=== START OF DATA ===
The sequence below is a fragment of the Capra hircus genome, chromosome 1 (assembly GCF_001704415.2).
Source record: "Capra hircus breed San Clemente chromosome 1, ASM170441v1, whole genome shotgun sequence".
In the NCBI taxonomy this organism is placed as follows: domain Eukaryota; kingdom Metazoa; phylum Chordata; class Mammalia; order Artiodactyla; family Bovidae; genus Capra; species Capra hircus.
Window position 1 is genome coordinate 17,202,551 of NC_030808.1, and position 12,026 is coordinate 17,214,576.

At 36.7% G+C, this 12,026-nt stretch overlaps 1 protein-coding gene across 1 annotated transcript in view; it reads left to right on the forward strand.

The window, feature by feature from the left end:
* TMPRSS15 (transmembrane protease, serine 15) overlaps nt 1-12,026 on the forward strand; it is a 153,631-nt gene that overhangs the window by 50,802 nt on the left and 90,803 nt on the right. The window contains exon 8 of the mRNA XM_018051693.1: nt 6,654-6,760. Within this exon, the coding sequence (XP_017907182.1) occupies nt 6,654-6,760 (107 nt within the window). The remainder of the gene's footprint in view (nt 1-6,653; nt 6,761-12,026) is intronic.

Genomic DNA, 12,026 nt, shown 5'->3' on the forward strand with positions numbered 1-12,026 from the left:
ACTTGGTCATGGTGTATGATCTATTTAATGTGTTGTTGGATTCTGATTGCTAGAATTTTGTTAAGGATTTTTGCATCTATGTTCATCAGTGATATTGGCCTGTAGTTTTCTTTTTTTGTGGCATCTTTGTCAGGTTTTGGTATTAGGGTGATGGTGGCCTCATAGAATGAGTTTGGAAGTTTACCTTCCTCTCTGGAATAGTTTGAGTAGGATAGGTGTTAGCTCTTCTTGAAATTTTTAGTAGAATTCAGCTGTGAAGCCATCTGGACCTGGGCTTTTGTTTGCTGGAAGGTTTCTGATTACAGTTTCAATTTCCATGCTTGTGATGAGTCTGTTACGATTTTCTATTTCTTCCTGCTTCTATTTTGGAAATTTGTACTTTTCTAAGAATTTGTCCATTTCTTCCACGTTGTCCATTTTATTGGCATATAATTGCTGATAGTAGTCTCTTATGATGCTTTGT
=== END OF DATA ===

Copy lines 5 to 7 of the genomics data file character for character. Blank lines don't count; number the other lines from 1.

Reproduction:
At 36.7% G+C, this 12,026-nt stretch overlaps 1 protein-coding gene across 1 annotated transcript in view; it reads left to right on the forward strand.

The window, feature by feature from the left end:
* TMPRSS15 (transmembrane protease, serine 15) overlaps nt 1-12,026 on the forward strand; it is a 153,631-nt gene that overhangs the window by 50,802 nt on the left and 90,803 nt on the right. The window contains exon 8 of the mRNA XM_018051693.1: nt 6,654-6,760. Within this exon, the coding sequence (XP_017907182.1) occupies nt 6,654-6,760 (107 nt within the window). The remainder of the gene's footprint in view (nt 1-6,653; nt 6,761-12,026) is intronic.